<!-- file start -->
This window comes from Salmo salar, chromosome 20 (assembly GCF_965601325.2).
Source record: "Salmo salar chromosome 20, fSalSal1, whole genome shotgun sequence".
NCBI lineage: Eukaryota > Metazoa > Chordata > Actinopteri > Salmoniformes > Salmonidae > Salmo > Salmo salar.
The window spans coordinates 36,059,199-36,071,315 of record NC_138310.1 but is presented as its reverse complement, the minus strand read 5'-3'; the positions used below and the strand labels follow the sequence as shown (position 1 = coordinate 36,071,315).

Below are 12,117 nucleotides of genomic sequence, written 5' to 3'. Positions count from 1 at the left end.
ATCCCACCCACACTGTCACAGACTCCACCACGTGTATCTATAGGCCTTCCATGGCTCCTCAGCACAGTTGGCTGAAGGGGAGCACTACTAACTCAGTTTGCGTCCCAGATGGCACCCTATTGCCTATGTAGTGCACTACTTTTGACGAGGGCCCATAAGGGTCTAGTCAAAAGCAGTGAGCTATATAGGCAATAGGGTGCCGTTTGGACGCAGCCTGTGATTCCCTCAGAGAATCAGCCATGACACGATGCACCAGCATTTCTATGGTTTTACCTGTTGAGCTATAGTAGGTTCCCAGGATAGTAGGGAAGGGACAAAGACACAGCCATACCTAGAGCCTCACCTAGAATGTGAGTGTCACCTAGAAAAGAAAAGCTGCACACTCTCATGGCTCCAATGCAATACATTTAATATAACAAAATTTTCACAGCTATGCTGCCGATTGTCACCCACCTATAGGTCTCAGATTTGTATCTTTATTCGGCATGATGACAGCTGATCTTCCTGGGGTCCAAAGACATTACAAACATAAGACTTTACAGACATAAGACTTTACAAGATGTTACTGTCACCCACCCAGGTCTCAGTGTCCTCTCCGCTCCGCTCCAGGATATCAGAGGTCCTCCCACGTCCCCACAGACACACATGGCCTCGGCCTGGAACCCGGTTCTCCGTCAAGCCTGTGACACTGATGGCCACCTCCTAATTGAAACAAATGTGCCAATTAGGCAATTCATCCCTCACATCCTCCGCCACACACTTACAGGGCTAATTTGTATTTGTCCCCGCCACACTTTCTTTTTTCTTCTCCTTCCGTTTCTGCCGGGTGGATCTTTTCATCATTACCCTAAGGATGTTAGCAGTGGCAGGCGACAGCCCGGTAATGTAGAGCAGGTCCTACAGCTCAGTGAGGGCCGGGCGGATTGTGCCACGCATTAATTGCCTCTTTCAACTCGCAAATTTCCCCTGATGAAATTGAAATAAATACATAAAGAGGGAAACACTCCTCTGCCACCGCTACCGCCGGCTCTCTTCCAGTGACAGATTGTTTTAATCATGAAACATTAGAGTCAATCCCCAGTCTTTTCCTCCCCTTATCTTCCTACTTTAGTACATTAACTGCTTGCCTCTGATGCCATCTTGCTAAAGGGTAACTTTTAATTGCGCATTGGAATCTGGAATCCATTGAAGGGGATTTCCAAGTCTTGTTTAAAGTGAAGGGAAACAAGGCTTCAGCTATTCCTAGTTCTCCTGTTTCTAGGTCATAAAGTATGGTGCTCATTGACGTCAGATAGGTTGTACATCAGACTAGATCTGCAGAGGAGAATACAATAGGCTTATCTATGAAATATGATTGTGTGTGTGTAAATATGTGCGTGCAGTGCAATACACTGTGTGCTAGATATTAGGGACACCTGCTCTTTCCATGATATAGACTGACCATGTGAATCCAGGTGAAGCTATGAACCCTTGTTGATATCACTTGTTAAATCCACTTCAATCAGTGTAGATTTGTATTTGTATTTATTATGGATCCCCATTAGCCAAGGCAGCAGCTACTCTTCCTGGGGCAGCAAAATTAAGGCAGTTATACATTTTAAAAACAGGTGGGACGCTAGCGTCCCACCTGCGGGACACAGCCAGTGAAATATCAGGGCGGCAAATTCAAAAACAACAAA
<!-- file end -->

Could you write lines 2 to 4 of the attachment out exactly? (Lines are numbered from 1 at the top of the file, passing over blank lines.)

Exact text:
Source record: "Salmo salar chromosome 20, fSalSal1, whole genome shotgun sequence".
NCBI lineage: Eukaryota > Metazoa > Chordata > Actinopteri > Salmoniformes > Salmonidae > Salmo > Salmo salar.
The window spans coordinates 36,059,199-36,071,315 of record NC_138310.1 but is presented as its reverse complement, the minus strand read 5'-3'; the positions used below and the strand labels follow the sequence as shown (position 1 = coordinate 36,071,315).